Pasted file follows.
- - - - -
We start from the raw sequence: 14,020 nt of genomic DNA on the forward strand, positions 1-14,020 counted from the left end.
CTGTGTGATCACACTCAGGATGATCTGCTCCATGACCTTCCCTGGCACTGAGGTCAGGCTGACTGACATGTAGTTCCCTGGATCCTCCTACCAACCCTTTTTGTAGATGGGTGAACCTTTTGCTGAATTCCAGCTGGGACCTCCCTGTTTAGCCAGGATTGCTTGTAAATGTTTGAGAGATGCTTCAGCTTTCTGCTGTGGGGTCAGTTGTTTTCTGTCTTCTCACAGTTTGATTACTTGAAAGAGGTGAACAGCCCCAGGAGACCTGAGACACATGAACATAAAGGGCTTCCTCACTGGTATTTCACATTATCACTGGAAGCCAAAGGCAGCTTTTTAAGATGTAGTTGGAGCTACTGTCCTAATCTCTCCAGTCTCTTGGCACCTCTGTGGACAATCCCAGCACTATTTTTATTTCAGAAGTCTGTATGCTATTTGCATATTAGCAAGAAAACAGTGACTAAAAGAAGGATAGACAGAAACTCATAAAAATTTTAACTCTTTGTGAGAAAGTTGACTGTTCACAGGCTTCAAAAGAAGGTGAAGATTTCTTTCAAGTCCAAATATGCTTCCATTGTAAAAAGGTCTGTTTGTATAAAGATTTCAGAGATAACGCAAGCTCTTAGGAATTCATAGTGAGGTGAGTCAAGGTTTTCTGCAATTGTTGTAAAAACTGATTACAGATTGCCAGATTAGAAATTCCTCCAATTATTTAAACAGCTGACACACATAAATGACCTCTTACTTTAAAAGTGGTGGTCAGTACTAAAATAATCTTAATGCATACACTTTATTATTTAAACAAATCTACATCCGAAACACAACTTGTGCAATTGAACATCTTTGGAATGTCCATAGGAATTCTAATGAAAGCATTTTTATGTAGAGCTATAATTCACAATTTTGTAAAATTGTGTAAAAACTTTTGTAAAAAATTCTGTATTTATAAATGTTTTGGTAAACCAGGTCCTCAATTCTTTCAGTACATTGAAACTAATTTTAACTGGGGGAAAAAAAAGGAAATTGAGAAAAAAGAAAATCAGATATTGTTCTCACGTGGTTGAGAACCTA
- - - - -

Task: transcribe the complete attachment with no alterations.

We start from the raw sequence: 14,020 nt of genomic DNA on the forward strand, positions 1-14,020 counted from the left end.
CTGTGTGATCACACTCAGGATGATCTGCTCCATGACCTTCCCTGGCACTGAGGTCAGGCTGACTGACATGTAGTTCCCTGGATCCTCCTACCAACCCTTTTTGTAGATGGGTGAACCTTTTGCTGAATTCCAGCTGGGACCTCCCTGTTTAGCCAGGATTGCTTGTAAATGTTTGAGAGATGCTTCAGCTTTCTGCTGTGGGGTCAGTTGTTTTCTGTCTTCTCACAGTTTGATTACTTGAAAGAGGTGAACAGCCCCAGGAGACCTGAGACACATGAACATAAAGGGCTTCCTCACTGGTATTTCACATTATCACTGGAAGCCAAAGGCAGCTTTTTAAGATGTAGTTGGAGCTACTGTCCTAATCTCTCCAGTCTCTTGGCACCTCTGTGGACAATCCCAGCACTATTTTTATTTCAGAAGTCTGTATGCTATTTGCATATTAGCAAGAAAACAGTGACTAAAAGAAGGATAGACAGAAACTCATAAAAATTTTAACTCTTTGTGAGAAAGTTGACTGTTCACAGGCTTCAAAAGAAGGTGAAGATTTCTTTCAAGTCCAAATATGCTTCCATTGTAAAAAGGTCTGTTTGTATAAAGATTTCAGAGATAACGCAAGCTCTTAGGAATTCATAGTGAGGTGAGTCAAGGTTTTCTGCAATTGTTGTAAAAACTGATTACAGATTGCCAGATTAGAAATTCCTCCAATTATTTAAACAGCTGACACACATAAATGACCTCTTACTTTAAAAGTGGTGGTCAGTACTAAAATAATCTTAATGCATACACTTTATTATTTAAACAAATCTACATCCGAAACACAACTTGTGCAATTGAACATCTTTGGAATGTCCATAGGAATTCTAATGAAAGCATTTTTATGTAGAGCTATAATTCACAATTTTGTAAAATTGTGTAAAAACTTTTGTAAAAAATTCTGTATTTATAAATGTTTTGGTAAACCAGGTCCTCAATTCTTTCAGTACATTGAAACTAATTTTAACTGGGGGAAAAAAAAGGAAATTGAGAAAAAAGAAAATCAGATATTGTTCTCACGTGGTTGAGAACCTA